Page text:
So I said ‘a vista of particles’ to (poetically!) describe this sense of taking in a view of an environment, perceiving the interactive elements in that view and considering what interactions might take place. This all tends to be at a higher level of granularity than what happens in a choice game. So a choice game might open with four things you can choose from. A parser game might open in a field with a tree and a mailbox and you can go somewhere or investigate the tree or the mailbox or parts thereof, or yourself, or that forest over there. There are a lot of verbs – a lot of them might not do much in this first scene, but you can still try them. Trying to literally graph all the possibilities of even a moderately complex scene like this, in a finite sense, is probably not possible, but nor is it useful. The world model allows for a lot of combinations of things that the game supports but that don’t need to be mechanically investigated further, nor graphed explicitly, unlike choices which need to be mapped to track nodes when creating a choice game, etc.

I feel I’ve been going on a bit. But summarily, I think the granularity of the choices and decisions, at least as the video wants to describe them, is more applicable to the design of choice-based games than parser-based ones. If mathbrush can only think of a handful that are relevant, there probably aren’t a ton more than that!



Thank you for bearing with me while I grapple with this topic.

So in parser IF there needs to be a response to EXAMINE MAILBOX, but it would be a strange game in which the player or a playable character should feel conflicted about this decision or calculate that the benefits of doing so are comparable to the benefits of, say, taking off one’s silver breastplate and wearing a golden breastplate instead. More generally, the input in parser IF consists mostly of such decisions—decisions which are not and ought not be as consequential as decisions in most video games.

Have I gotten it?

I concur; mathbrush really knows his stuff!

Yeah, I’ve always been uncomfortable with Extra Credits for much the same reasons. They often talk about an idea which would be great as “here’s an interesting way to look at this problem” and then present it (completely implicitly, but pretty strongly) as the one true way.

So…I don’t have anything to say about @Karona’s three questions, though I’d second Stian’s Tavern Crawler recommendation. But some other ways to think about categorizing choices and adjacent things:


It’s interesting that you choose Counterfeit Monkey as an example because, while primarily puzzle-based, it has a very clear choice near the end of the game (throw a rando to the wolves, thereby sabotaging Alex’s dad, vs. turning Brock in, if I recall correctly) which affects the PC’s future.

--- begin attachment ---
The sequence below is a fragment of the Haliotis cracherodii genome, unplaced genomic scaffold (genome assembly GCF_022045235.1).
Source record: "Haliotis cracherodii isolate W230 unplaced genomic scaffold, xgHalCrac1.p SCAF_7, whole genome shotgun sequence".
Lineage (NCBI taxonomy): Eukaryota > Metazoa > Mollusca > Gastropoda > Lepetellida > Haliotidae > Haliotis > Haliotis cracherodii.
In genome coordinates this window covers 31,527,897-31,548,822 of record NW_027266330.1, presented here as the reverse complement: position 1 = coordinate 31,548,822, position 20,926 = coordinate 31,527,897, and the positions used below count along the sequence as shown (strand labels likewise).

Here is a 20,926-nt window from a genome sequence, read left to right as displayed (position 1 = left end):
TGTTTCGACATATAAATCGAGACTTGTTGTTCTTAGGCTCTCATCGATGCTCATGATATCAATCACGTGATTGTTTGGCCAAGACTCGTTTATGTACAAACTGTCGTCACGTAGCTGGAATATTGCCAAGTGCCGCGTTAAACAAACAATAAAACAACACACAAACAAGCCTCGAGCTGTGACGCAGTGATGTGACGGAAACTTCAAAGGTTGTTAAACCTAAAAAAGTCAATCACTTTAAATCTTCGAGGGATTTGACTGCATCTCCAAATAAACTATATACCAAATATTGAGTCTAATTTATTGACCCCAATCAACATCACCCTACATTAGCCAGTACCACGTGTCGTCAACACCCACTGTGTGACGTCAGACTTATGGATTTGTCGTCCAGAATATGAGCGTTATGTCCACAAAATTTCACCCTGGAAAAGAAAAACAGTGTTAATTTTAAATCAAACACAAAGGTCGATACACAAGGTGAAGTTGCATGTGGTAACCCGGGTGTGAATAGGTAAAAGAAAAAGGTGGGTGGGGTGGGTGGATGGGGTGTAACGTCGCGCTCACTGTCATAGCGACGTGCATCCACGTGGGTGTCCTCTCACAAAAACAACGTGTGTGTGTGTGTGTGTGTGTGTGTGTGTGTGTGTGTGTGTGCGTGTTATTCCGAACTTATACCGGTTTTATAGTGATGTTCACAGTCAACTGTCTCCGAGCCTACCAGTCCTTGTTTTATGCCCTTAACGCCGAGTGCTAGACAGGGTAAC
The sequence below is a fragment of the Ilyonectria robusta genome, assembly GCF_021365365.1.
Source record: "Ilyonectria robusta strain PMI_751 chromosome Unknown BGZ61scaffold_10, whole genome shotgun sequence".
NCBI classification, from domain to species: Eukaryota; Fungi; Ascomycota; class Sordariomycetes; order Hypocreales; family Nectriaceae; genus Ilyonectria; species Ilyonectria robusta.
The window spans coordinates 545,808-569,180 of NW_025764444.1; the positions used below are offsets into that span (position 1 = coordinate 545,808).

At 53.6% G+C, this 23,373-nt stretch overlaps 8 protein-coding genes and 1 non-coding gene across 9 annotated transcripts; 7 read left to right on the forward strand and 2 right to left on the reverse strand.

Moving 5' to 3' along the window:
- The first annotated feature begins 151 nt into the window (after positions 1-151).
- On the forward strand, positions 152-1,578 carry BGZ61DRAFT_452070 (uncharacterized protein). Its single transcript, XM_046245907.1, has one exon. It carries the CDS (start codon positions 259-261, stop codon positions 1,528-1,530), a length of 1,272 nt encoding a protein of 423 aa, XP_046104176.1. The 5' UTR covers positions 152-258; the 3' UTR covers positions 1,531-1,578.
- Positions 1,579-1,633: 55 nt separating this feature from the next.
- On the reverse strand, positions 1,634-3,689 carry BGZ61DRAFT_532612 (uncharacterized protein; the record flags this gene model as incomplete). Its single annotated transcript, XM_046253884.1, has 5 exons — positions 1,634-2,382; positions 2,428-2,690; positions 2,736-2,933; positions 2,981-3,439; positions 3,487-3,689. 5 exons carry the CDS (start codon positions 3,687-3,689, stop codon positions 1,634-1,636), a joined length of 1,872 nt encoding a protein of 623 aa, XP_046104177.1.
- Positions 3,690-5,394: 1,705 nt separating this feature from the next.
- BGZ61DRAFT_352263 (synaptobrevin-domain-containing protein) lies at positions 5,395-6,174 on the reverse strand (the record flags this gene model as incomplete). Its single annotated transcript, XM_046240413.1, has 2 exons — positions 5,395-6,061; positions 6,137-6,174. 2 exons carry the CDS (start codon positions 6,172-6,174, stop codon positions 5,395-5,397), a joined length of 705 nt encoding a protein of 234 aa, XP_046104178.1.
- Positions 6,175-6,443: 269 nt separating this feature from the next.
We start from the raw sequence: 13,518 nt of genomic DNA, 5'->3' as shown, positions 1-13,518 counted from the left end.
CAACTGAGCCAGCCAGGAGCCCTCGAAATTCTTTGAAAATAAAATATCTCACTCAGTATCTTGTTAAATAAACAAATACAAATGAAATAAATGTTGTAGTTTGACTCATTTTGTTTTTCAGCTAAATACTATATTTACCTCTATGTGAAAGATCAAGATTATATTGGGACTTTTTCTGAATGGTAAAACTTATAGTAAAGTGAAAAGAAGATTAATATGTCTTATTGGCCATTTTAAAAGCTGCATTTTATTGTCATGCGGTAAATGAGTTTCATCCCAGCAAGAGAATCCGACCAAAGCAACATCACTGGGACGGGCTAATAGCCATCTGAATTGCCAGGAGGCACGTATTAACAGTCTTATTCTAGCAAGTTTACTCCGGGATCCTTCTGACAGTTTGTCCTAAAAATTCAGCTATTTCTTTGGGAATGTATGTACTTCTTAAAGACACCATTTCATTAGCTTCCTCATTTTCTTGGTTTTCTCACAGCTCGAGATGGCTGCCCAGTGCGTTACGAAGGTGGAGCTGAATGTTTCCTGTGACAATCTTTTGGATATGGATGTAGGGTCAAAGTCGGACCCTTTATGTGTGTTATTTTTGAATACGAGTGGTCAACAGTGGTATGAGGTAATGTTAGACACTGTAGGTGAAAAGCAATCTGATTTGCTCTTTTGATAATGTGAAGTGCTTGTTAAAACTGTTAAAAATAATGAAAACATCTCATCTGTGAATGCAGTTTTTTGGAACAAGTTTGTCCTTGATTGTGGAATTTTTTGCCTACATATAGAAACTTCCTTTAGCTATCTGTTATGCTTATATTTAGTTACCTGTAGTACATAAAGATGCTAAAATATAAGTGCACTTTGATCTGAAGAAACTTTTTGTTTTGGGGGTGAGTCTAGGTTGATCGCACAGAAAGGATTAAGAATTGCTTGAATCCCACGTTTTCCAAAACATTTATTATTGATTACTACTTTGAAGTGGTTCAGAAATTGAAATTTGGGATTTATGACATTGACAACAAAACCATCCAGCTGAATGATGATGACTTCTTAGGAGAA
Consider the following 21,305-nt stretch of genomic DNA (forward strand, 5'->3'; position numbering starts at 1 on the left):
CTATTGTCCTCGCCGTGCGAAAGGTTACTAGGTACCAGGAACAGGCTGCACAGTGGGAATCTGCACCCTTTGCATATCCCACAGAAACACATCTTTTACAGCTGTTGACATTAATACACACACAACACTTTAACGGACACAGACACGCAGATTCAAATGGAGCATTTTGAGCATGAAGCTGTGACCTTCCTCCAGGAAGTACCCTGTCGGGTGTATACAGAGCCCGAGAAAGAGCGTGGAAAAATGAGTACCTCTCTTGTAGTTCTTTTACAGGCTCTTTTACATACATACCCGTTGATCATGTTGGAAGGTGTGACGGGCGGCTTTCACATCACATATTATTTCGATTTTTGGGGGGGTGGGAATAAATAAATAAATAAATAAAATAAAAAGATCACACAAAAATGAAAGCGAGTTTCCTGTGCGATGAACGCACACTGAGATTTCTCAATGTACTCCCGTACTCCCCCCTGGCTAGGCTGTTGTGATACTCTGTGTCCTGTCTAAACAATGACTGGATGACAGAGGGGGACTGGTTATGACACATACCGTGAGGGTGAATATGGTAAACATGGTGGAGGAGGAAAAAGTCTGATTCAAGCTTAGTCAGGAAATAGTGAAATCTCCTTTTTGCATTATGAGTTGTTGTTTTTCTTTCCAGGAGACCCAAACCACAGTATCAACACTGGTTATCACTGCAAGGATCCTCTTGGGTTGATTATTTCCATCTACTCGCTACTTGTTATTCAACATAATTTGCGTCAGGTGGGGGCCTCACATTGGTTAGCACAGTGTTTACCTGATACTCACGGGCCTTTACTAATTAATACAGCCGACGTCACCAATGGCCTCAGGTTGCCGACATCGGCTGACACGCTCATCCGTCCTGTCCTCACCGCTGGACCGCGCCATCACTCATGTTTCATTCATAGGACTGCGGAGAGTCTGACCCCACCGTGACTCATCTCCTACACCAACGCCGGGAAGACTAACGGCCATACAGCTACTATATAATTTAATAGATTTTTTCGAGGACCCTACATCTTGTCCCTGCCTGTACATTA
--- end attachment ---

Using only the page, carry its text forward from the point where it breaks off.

I’ve written things that are more choice-focused than calculation-focused, generally (and this conversation also comes at an opportune time because I’m working on revising a LARP I wrote last year in order to increase opportunities for player choice without either fundamentally overhauling the game or going down the path of least resistance, which is calculation/resource-management). But I agree with @DeusIrae that, when a writer allows for it, the player’s choices are themselves a creation of narrative and character. It can depend on the game, but one of the most pleasing pieces of feedback I got on my last game was - paraphrasing - that the player was able to create an emergent narrative for themselves through their choices and reactions. (This was a single-room game where the player tries to complete an emotionally significant task while an NPC to whom the player has a complicated relationship stands there and jibes them.)

As with so many theory questions, a large part of it comes down to scale, doesn’t it?


Interesting topic. I was a member of a life-philosophy group once that defined “choice” as a preference, and “decision” as a result of reasoning, like your ‘calculation’ definition. To answer your question, I’ve seen some people decide on options based on their likelihood of a good result; but other players (or the same player at other times) choose options almost randomly. When A and B are equally likely to one’s knowledge, reason cannot come into the decision. (That’s what hints and foreshadowing are for.) :wink:


I think it was Robert McKee who wrote in his Story book (about screenwriting) that a dilemma exists only if choice A and choice B are of equal importance. I agree, that’s when reason gives up. Not everything is a Sophie’s Choice, but true dilemmas always create deep tension in storytelling (and life).

Great discussion!

EDIT: And now I see that Peter Mawhorter says it better in Choice Poetics (thanks @JoshGrams for the links):